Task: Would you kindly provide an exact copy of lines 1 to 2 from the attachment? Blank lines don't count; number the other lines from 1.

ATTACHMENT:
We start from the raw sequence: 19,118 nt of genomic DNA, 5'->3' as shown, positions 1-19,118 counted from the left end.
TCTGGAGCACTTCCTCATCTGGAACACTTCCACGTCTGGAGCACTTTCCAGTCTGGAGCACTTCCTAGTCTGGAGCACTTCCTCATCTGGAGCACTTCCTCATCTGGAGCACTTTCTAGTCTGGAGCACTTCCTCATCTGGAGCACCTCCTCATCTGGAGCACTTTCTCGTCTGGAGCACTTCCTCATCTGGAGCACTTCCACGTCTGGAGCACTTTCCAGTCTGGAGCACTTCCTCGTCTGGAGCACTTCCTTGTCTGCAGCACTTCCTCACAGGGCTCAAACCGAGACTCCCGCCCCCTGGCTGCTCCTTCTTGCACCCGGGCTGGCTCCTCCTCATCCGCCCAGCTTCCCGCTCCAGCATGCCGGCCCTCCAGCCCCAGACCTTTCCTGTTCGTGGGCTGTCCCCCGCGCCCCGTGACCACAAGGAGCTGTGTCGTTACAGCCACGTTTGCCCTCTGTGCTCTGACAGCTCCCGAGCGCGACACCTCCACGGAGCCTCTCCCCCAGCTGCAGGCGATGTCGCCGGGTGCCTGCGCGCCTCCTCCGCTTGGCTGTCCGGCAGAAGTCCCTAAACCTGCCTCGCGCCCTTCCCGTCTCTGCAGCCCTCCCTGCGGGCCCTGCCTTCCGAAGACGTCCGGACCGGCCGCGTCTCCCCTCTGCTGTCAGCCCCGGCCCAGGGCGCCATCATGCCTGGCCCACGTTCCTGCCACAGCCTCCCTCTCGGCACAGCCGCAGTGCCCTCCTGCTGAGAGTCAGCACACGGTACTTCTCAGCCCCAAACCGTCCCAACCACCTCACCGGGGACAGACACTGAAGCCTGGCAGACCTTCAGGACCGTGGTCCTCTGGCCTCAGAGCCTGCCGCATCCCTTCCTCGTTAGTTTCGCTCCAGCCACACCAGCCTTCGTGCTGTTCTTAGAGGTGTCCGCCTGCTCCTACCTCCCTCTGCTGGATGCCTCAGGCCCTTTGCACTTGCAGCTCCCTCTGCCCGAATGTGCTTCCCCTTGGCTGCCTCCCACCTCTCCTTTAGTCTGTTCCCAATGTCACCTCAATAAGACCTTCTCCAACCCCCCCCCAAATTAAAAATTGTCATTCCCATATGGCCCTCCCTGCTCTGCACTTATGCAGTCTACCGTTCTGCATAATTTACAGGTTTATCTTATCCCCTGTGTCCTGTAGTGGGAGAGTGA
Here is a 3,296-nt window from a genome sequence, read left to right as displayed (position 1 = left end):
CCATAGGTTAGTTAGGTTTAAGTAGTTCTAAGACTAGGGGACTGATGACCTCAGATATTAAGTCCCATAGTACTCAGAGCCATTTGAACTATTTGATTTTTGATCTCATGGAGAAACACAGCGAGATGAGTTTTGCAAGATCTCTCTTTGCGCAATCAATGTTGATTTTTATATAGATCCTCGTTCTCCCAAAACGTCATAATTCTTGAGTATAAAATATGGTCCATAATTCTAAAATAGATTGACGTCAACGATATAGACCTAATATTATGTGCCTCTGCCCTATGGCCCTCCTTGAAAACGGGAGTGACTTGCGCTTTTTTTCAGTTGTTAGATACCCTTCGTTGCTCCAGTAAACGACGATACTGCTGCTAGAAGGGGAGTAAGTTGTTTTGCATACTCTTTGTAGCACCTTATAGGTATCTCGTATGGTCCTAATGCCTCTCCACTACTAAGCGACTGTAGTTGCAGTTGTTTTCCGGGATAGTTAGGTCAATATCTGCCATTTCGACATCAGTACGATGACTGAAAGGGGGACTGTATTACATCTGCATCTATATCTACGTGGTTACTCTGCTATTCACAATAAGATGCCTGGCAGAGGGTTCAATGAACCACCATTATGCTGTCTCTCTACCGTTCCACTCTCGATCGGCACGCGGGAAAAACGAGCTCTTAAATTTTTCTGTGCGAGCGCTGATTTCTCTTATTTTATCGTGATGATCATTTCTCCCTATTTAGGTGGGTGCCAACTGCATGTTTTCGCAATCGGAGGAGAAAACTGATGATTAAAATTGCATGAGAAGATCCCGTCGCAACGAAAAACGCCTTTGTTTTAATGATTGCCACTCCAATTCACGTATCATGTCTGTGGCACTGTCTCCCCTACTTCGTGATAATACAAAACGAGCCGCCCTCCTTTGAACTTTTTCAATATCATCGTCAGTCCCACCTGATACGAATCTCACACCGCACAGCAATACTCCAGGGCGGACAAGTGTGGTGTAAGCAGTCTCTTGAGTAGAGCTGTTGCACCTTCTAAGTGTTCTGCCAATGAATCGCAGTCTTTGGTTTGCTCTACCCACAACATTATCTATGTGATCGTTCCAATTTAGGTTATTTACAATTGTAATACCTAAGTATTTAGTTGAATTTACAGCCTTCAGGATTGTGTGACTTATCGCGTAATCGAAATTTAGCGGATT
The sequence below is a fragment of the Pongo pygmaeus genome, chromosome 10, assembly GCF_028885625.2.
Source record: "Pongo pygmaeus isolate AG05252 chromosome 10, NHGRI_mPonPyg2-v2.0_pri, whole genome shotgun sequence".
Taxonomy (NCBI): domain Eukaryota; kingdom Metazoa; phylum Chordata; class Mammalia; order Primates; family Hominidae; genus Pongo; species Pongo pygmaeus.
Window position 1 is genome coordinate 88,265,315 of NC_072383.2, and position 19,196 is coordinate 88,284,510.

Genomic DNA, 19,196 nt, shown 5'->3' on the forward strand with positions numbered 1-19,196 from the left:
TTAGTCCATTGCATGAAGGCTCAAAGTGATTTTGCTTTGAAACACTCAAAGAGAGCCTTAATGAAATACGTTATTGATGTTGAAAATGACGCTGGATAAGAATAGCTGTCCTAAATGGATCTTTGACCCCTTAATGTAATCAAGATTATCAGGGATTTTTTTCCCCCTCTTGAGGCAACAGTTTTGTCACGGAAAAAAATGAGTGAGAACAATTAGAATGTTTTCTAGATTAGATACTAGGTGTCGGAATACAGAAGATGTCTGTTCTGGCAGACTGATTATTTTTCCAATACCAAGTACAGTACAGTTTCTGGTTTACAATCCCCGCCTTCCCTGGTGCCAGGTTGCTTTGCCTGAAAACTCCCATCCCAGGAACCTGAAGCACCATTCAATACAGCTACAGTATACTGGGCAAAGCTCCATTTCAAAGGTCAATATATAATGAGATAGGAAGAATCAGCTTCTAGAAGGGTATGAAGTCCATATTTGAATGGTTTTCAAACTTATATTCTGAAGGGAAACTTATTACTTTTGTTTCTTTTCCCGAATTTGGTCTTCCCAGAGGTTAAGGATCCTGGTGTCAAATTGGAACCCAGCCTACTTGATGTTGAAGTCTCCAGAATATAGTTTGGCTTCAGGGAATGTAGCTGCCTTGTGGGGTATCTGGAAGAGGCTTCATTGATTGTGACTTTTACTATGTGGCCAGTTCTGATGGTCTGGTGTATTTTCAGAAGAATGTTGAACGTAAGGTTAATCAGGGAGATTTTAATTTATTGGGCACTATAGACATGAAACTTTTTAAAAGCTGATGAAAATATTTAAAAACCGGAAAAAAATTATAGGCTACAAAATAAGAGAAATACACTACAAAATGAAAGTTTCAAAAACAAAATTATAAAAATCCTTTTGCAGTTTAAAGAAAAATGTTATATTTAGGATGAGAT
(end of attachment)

We start from the raw sequence: 19,118 nt of genomic DNA, 5'->3' as shown, positions 1-19,118 counted from the left end.
TCTGGAGCACTTCCTCATCTGGAACACTTCCACGTCTGGAGCACTTTCCAGTCTGGAGCACTTCCTAGTCTGGAGCACTTCCTCATCTGGAGCACTTCCTCATCTGGAGCACTTTCTAGTCTGGAGCACTTCCTCATCTGGAGCACCTCCTCATCTGGAGCACTTTCTCGTCTGGAGCACTTCCTCATCTGGAGCACTTCCACGTCTGGAGCACTTTCCAGTCTGGAGCACTTCCTCGTCTGGAGCACTTCCTTGTCTGCAGCACTTCCTCACAGGGCTCAAACCGAGACTCCCGCCCCCTGGCTGCTCCTTCTTGCACCCGGGCTGGCTCCTCCTCATCCGCCCAGCTTCCCGCTCCAGCATGCCGGCCCTCCAGCCCCAGACCTTTCCTGTTCGTGGGCTGTCCCCCGCGCCCCGTGACCACAAGGAGCTGTGTCGTTACAGCCACGTTTGCCCTCTGTGCTCTGACAGCTCCCGAGCGCGACACCTCCACGGAGCCTCTCCCCCAGCTGCAGGCGATGTCGCCGGGTGCCTGCGCGCCTCCTCCGCTTGGCTGTCCGGCAGAAGTCCCTAAACCTGCCTCGCGCCCTTCCCGTCTCTGCAGCCCTCCCTGCGGGCCCTGCCTTCCGAAGACGTCCGGACCGGCCGCGTCTCCCCTCTGCTGTCAGCCCCGGCCCAGGGCGCCATCATGCCTGGCCCACGTTCCTGCCACAGCCTCCCTCTCGGCACAGCCGCAGTGCCCTCCTGCTGAGAGTCAGCACACGGTACTTCTCAGCCCCAAACCGTCCCAACCACCTCACCGGGGACAGACACTGAAGCCTGGCAGACCTTCAGGACCGTGGTCCTCTGGCCTCAGAGCCTGCCGCATCCCTTCCTCGTTAGTTTCGCTCCAGCCACACCAGCCTTCGTGCTGTTCTTAGAGGTGTCCGCCTGCTCCTACCTCCCTCTGCTGGATGCCTCAGGCCCTTTGCACTTGCAGCTCCCTCTGCCCGAATGTGCTTCCCCTTGGCTGCCTCCCACCTCTCCTTTAGTCTGTTCCCAATGTCACCTCAATAAGACCTTCTCCAACCCCCCCCCAAATTAAAAATTGTCATTCCCATATGGCCCTCCCTGCTCTGCACTTATGCAGTCTACCGTTCTGCATAATTTACAGGTTTATCTTATCCCCTGTGTCCTGTAGTGGGAGAGTGA